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|A CurtainUp Review
The Last Supper
This one of a kind "dinner theater" (the quotes are mine to emphasize that this is unlike any dinner theater you've ever attended) has moved from last year's sold-out run in producer-playwright-performer-host-chef Schmidt's Brooklyn home to a Manhattan apartment which accommodates twice as many guests (30) as before. In a season where plays often feature food as a major character, The Last Supper is the only one that actually promises to dish up a real sit-down supper. And there's your first Pirandellian conundrum.
Should you count on really sitting down to a four-course meal with Schmidt and the rest of the audience at the end of his retelling of the story of the women who prepared Christ's Last Supper or is this a spoof? After all, the " theater" where this will take place bills itself as a church and you will be listening to Schmidt, a "Universal Life minister" sitting in a church pew. Tickets too are atypical. While reservations are a must, you won't be paying for a ticket but will be asked to make a donation in a blank envelope as you leave. This pay what you will and as you leave system is designed to evade trouble with the IRS which has assigned a man named Arthur Miller to unorthodox venues like this.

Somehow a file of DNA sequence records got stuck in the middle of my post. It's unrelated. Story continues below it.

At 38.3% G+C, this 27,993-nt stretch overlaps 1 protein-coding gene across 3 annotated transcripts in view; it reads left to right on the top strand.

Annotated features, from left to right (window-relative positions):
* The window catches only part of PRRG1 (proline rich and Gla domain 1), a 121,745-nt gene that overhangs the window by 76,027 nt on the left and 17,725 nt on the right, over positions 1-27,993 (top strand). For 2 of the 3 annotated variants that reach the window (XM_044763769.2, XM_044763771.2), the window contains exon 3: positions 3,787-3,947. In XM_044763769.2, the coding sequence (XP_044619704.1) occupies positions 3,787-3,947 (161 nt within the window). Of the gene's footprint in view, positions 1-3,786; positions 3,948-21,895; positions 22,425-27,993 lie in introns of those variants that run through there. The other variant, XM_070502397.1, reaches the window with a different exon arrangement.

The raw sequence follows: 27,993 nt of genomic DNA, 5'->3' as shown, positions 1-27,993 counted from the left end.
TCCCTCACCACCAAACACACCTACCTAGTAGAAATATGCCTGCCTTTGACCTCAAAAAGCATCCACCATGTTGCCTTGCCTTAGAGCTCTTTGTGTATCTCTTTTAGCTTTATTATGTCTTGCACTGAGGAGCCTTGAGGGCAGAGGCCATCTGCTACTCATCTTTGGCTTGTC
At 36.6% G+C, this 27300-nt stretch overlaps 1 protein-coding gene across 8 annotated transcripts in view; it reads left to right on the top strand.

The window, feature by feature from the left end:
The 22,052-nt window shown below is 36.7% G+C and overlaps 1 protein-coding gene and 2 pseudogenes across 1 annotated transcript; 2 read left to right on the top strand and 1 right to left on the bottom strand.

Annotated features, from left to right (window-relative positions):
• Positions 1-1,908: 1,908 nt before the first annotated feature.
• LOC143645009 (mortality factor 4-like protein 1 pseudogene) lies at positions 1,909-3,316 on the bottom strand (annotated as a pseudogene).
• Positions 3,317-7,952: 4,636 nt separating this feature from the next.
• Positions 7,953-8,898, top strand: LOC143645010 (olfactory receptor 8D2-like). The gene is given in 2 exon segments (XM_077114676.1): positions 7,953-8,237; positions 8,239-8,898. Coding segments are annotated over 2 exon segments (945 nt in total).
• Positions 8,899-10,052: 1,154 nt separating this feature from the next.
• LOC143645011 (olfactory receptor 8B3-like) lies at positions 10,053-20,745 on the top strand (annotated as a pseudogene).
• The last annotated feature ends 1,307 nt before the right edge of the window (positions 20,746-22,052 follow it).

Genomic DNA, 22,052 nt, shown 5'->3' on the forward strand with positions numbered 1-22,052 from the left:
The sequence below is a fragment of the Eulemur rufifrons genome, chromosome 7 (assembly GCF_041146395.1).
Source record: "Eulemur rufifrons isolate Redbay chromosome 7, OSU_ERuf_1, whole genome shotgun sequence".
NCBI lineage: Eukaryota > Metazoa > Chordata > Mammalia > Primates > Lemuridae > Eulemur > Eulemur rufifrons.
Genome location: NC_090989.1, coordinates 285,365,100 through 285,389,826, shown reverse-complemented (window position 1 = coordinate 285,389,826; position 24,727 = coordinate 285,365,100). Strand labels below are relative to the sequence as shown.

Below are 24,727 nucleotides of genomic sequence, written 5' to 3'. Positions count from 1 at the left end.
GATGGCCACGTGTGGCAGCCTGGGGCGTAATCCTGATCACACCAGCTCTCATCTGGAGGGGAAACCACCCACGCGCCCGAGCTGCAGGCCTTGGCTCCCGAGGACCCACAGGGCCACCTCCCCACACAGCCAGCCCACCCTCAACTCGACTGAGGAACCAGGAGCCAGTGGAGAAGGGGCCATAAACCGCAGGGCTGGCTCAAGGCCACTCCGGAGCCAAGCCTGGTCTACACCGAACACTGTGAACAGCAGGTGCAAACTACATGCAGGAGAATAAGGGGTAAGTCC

Given Schmidt's extensive multi-tasking, things might go wrong and your donation might be for pizza instead of the promised four-course meal. You might even find a notice in your program -- not a Playbill but a more modest publication entitled "Today's Missal " (That "Missal" is highly recommended reading!).
And what about the eighty minute play itself? Is the biblical story in fact what this is really all about, or does it have more on its mind -- or less?
Rest assured that you will be asked to rise and join your host in singing a hymn and that if you peek behind the curtain at the rear of the last pew, you will see two long tables set for a formal supper. However, in order for you to have as good a time as I and my fellow guests did, you should head for The Last Supper with an open mind and preferably not knowing more than I've told you. For those of you who prefer not to be surprised, there's a part two to this review which provides details about the play and the food; to read it go here.
In case you share Mr. Schmidt's organizational and acting skills and live in an apartment or house that you would like to transform into your own churchly dinner theater, check out his web site (see production notes) which includes a detailed franchising plan.
Mendes at the Donmar
At This Theater
Leonard Maltin's 2003 Movie and Video Guide
Ridiculous!The Theatrical Life & Times of Charles Ludlam
Somewhere For Me, a Biography of Richard Rodgers
The New York Times Book of Broadway: On the Aisle for the Unforgettable Plays of the Last Century
6, 500 Comparative Phrases including 800 Shakespearean Metaphors by CurtainUp's editor.
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